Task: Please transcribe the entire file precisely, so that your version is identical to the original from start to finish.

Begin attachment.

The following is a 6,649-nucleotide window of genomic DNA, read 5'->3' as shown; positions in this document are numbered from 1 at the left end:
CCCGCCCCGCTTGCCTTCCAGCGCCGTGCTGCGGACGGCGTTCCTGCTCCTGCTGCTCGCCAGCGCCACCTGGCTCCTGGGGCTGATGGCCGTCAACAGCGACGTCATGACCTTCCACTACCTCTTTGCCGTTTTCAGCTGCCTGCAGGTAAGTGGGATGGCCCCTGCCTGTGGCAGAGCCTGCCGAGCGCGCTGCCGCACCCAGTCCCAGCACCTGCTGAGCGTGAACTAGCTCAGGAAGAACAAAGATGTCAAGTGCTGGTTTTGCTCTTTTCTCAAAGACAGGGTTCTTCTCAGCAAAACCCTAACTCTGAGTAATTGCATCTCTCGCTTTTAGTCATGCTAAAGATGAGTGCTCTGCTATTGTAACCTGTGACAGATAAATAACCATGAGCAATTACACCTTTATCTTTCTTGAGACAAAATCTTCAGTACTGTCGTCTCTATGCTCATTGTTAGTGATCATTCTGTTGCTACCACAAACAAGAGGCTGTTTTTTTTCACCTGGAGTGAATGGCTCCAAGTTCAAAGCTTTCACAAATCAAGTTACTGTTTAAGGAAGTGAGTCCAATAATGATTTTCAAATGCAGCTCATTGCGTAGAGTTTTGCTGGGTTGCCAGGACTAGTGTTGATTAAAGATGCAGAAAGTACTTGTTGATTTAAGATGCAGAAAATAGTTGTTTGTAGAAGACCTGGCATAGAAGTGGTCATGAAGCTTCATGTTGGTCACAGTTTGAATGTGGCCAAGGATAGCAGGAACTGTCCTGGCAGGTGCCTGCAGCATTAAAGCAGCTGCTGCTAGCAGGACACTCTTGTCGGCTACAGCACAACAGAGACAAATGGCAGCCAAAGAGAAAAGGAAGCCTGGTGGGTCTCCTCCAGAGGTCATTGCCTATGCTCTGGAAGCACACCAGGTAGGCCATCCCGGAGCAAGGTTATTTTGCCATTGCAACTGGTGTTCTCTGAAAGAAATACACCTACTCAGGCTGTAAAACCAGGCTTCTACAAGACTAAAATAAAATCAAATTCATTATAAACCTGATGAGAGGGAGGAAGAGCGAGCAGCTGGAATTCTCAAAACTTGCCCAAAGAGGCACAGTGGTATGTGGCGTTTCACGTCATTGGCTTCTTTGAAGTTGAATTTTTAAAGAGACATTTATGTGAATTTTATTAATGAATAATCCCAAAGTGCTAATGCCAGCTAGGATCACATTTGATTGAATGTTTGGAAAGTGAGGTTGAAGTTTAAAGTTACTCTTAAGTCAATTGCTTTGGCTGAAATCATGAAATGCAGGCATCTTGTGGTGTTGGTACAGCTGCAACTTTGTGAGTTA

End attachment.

The following is a 6,649-nucleotide window of genomic DNA, read 5'->3' as shown; positions in this document are numbered from 1 at the left end:
CCCGCCCCGCTTGCCTTCCAGCGCCGTGCTGCGGACGGCGTTCCTGCTCCTGCTGCTCGCCAGCGCCACCTGGCTCCTGGGGCTGATGGCCGTCAACAGCGACGTCATGACCTTCCACTACCTCTTTGCCGTTTTCAGCTGCCTGCAGGTAAGTGGGATGGCCCCTGCCTGTGGCAGAGCCTGCCGAGCGCGCTGCCGCACCCAGTCCCAGCACCTGCTGAGCGTGAACTAGCTCAGGAAGAACAAAGATGTCAAGTGCTGGTTTTGCTCTTTTCTCAAAGACAGGGTTCTTCTCAGCAAAACCCTAACTCTGAGTAATTGCATCTCTCGCTTTTAGTCATGCTAAAGATGAGTGCTCTGCTATTGTAACCTGTGACAGATAAATAACCATGAGCAATTACACCTTTATCTTTCTTGAGACAAAATCTTCAGTACTGTCGTCTCTATGCTCATTGTTAGTGATCATTCTGTTGCTACCACAAACAAGAGGCTGTTTTTTTTCACCTGGAGTGAATGGCTCCAAGTTCAAAGCTTTCACAAATCAAGTTACTGTTTAAGGAAGTGAGTCCAATAATGATTTTCAAATGCAGCTCATTGCGTAGAGTTTTGCTGGGTTGCCAGGACTAGTGTTGATTAAAGATGCAGAAAGTACTTGTTGATTTAAGATGCAGAAAATAGTTGTTTGTAGAAGACCTGGCATAGAAGTGGTCATGAAGCTTCATGTTGGTCACAGTTTGAATGTGGCCAAGGATAGCAGGAACTGTCCTGGCAGGTGCCTGCAGCATTAAAGCAGCTGCTGCTAGCAGGACACTCTTGTCGGCTACAGCACAACAGAGACAAATGGCAGCCAAAGAGAAAAGGAAGCCTGGTGGGTCTCCTCCAGAGGTCATTGCCTATGCTCTGGAAGCACACCAGGTAGGCCATCCCGGAGCAAGGTTATTTTGCCATTGCAACTGGTGTTCTCTGAAAGAAATACACCTACTCAGGCTGTAAAACCAGGCTTCTACAAGACTAAAATAAAATCAAATTCATTATAAACCTGATGAGAGGGAGGAAGAGCGAGCAGCTGGAATTCTCAAAACTTGCCCAAAGAGGCACAGTGGTATGTGGCGTTTCACGTCATTGGCTTCTTTGAAGTTGAATTTTTAAAGAGACATTTATGTGAATTTTATTAATGAATAATCCCAAAGTGCTAATGCCAGCTAGGATCACATTTGATTGAATGTTTGGAAAGTGAGGTTGAAGTTTAAAGTTACTCTTAAGTCAATTGCTTTGGCTGAAATCATGAAATGCAGGCATCTTGTGGTGTTGGTACAGCTGCAACTTTGTGAGTTA